As the Fish of the Month for September, there will a bag of 5 x Altolamprologus Calvus “Black” around 4cm available at the PCS Meeting for auction. These are special lots to raise money for Stuart Grant Fund for Cichlid Preservation and have kindly been donated by one of our PCS Members - Mac (Mike).
Altolamprologus Calvus “Black”
This species is found at several different locations in Lake Tanganyika.
Common names: Black Calvus
Maximum length is around 6″ (15cm).
Order: Perciformes Family: Cichlidae
Altolamprologus are found all over Lake Tanganyika. They inhabit rocky habitats around the shores and islands of the lake.
They are carnivores and can be given any type of live or frozen food (except beef heart or any other food containing mammalian products). Live food is always greedily consumed. Flake food is accepted, but is usually insufficient alone to bring a female into breeding condition.
Feeding Frequency: Several feedings per day - Generally feed 2-3 small feedings a day rather than a single large feeding for better water quality.
This fish should be housed in a Lake Tanganyika biotope setup, with piles of rocks arranged to form caves filling much of the aquarium. Dim lighting will encourage it to be seen more often. The black form will exhibit its stunning colouration much better over a dark substrate.
Water Changes: Weekly - Water changes of 15% twice a week or 30% weekly are recommended.
Temperature: 24-27°C pH: 8.0-9.0 Hardness: 14-36°H
It is characterized by a laterally compressed body, a steep sloping forehead, stripes that are more apparent on the head and collar region, and brilliant white spots that decorate the posterior two-thirds of their flanks. Adult males can attain maximum lengths of six inches, while females max out at around four inches. Once mature, males are also higher-bodied and possess more elongated fins.
It is a predator, and specialises in snatching young cichlids and invertebrates from between rock crevices and rock piles. Their laterally compressed body not only helps them in avoiding detection, but permits them to go into narrow crevices, turning their bodies at odd angles if needed. Small fishes, such as juveniles and shell-dwellers, should not be kept in the same tank with this fish as the calvus may dine on them.
When hunting, they will cruise along the substrate looking for prey. Once a target has been identified, this fish will keep its eye locked on the prey, but raises its body upwards and then strikes. This hunting technique is similar to Dimidiochromis compressiceps, which is another laterally compressed predator.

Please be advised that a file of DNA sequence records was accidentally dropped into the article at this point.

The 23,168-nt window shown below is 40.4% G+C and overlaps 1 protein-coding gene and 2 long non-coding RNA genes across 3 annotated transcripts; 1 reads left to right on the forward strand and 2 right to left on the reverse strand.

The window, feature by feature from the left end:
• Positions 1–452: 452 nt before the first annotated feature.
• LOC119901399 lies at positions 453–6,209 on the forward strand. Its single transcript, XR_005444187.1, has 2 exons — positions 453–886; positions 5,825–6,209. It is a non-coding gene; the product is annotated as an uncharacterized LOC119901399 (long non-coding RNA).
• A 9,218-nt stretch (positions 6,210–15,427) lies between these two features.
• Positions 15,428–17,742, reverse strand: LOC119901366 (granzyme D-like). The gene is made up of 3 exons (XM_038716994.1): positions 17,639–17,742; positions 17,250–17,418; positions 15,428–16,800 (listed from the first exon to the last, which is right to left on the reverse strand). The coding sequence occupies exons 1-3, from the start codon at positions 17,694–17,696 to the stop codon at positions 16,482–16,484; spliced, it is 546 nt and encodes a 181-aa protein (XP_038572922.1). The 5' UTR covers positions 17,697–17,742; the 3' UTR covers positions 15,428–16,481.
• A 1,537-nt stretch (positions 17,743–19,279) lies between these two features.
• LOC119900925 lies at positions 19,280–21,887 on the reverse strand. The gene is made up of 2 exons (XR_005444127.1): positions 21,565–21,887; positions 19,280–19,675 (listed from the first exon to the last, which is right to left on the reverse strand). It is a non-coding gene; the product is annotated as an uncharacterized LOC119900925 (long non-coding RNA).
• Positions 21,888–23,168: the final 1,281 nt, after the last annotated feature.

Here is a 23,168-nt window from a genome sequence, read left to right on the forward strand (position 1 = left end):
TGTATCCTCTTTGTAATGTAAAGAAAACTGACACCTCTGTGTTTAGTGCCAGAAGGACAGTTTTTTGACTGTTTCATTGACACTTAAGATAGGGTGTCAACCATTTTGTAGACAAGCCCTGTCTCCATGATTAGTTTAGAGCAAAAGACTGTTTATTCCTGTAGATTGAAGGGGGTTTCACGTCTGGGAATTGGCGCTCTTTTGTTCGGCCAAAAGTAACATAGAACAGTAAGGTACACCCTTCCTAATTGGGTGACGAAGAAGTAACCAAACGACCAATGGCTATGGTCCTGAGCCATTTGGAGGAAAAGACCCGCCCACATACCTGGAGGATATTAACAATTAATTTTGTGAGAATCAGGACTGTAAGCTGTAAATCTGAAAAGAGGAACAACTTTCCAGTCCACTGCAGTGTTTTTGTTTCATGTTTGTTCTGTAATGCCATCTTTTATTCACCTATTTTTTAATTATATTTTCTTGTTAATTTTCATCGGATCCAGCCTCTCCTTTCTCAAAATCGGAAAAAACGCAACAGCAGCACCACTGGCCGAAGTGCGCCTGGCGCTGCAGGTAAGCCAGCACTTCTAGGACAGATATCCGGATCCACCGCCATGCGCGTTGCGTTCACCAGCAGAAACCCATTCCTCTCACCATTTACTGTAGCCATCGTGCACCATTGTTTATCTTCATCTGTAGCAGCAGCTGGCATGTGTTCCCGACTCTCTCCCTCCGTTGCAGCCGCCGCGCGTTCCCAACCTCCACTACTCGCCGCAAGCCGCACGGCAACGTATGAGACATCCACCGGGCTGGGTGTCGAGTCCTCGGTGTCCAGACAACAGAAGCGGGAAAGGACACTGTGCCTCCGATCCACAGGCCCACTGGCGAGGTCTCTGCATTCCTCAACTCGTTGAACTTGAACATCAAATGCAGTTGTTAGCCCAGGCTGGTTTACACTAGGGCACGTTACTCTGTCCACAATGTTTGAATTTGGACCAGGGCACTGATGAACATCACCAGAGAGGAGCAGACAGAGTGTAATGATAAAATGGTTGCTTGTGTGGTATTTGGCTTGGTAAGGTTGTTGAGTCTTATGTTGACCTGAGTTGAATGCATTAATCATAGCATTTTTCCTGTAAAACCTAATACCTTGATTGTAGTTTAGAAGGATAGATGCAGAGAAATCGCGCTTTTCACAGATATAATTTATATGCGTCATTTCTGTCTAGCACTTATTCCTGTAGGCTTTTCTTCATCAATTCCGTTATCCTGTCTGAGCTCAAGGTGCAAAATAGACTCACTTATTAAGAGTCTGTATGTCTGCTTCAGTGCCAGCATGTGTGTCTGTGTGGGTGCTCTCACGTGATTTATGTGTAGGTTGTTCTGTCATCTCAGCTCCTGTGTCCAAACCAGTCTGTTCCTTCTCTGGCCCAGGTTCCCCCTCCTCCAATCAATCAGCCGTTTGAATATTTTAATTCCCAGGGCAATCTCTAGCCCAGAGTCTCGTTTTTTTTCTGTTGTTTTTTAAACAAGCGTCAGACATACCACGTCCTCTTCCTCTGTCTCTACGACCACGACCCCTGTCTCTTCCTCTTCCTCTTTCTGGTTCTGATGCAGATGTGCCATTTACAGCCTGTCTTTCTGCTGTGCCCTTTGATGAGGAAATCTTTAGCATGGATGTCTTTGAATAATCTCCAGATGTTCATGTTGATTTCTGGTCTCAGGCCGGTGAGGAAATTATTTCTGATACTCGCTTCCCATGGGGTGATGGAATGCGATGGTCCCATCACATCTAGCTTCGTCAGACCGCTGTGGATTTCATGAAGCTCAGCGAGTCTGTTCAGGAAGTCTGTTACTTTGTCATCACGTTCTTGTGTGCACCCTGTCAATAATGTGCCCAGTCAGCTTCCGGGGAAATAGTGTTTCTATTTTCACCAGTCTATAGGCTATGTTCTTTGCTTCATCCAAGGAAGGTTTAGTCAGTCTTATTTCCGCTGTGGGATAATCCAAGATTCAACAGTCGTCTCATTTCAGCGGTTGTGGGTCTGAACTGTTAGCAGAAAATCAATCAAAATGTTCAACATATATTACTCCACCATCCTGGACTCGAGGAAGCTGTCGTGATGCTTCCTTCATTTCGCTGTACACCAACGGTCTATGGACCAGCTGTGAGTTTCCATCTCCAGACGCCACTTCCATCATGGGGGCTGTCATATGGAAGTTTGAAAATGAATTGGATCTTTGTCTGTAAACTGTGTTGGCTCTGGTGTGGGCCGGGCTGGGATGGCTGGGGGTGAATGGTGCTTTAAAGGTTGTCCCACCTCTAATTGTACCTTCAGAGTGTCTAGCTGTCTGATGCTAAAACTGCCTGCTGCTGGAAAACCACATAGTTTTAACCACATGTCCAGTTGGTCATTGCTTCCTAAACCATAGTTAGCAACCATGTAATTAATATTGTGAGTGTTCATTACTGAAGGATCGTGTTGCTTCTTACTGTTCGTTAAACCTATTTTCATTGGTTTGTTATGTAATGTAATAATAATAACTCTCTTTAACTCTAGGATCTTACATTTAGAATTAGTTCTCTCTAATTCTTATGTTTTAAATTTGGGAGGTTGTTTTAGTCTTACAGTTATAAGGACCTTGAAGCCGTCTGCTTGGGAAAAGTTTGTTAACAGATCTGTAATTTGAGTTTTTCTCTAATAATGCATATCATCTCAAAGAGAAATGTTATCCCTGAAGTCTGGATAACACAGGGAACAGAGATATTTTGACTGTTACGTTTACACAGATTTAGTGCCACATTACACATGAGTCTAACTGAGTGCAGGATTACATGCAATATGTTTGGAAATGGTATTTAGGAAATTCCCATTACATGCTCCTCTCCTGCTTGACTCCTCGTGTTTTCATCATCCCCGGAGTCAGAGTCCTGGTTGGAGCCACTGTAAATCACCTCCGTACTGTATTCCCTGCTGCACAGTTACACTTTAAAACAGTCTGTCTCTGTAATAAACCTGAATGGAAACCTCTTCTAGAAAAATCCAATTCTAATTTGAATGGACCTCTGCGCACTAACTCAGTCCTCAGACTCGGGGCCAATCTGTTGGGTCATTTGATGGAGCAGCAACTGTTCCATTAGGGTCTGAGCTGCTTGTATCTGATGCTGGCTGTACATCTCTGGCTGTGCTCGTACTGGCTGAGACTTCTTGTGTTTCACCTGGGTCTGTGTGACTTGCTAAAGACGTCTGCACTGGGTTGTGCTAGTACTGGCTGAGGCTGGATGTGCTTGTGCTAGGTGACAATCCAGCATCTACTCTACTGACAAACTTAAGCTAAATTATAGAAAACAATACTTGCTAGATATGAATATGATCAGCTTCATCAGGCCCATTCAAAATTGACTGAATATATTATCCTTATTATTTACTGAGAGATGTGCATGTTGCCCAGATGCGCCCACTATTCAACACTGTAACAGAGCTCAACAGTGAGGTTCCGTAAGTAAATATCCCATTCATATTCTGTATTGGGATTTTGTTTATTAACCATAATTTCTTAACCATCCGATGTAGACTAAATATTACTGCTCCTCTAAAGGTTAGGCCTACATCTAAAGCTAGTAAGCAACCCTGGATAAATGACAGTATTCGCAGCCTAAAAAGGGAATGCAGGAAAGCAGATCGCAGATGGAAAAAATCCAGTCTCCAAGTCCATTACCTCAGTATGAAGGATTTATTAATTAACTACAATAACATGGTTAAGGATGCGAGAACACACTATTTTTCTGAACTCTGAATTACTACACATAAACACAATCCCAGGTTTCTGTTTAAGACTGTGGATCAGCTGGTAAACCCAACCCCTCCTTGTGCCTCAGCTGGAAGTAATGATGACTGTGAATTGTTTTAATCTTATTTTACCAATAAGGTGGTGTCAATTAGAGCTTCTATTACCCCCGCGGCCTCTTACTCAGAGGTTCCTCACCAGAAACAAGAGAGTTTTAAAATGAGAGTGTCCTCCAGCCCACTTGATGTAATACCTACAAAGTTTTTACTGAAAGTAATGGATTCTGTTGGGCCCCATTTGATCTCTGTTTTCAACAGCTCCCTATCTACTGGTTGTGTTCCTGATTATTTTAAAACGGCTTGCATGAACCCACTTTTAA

Calvus make a great addition to most any Tanganyikan community setup, barring a setup with shell dwellers. They can also be kept with many of the fishes from Lakes Malawi and Victoria, provided the latter also require a high protein diet. Mbuna are not ideal tankmates for this reason.
They make a great addition to many setups because they tend to mind their own business, but can certainly hold their own. The thick scales of "Altolamps" give them an efficient protection against attacks by fry-guarding cichlids.
Calvus looks particularly menacing, but is rather mild. They are not territorial and not aggressive towards other cichlids of similar size. When introducing an "Altolamp" to your aquarium, don't be alarmed if it hides for several weeks before it becomes comfortable with its surroundings. Just be patient and ensure good water quality. Don't overfeed in your anxiety that it eat; this will only degrade water conditions and cause other cichlids in the tank to become more susceptible to Bloat.
Altolamprologus species are substrate spawners. It is not uncommon to miss this fish spawning, as it is a very secretive spawner. Spawning takes place in a cave, shell, or flowerpot too small for the male to enter. The male will release his milt at the entrance. Both the male and female will then fan their fins to direct it to the eggs, which have been dropped on the substrate. Typical spawns may number as many as 200. Females can spawn every 25-35 days when kept in condition. The eggs take more than a week before they hatch and are mature enough to move out on their own. The fry are quite large, but require a very long time to grow to maturity. For example, it may take six months or more for an "Altolamp" to reach 1.5 inches.
Several colour forms from different areas in the lake are regularly available, with the black, white and yellow forms being particularly popular. These morphs should not be allowed to hybridise, therefore they should not be kept together.
This species is distinguishable from its only congener, Altolamprologus Compressiceps by the profile of the mouth, which is sloped more laterally in this calvus than in compressiceps. It also has a scaleless area on the head that gives rise to the species name, ‘calvus‘ being the latin word for bald!
This isn’t really a good beginner’s fish, as it’s sensitive to changes in water chemistry. Tank-bred fish tend to be hardier but sudden changes in water parameters or temperature should still be avoided.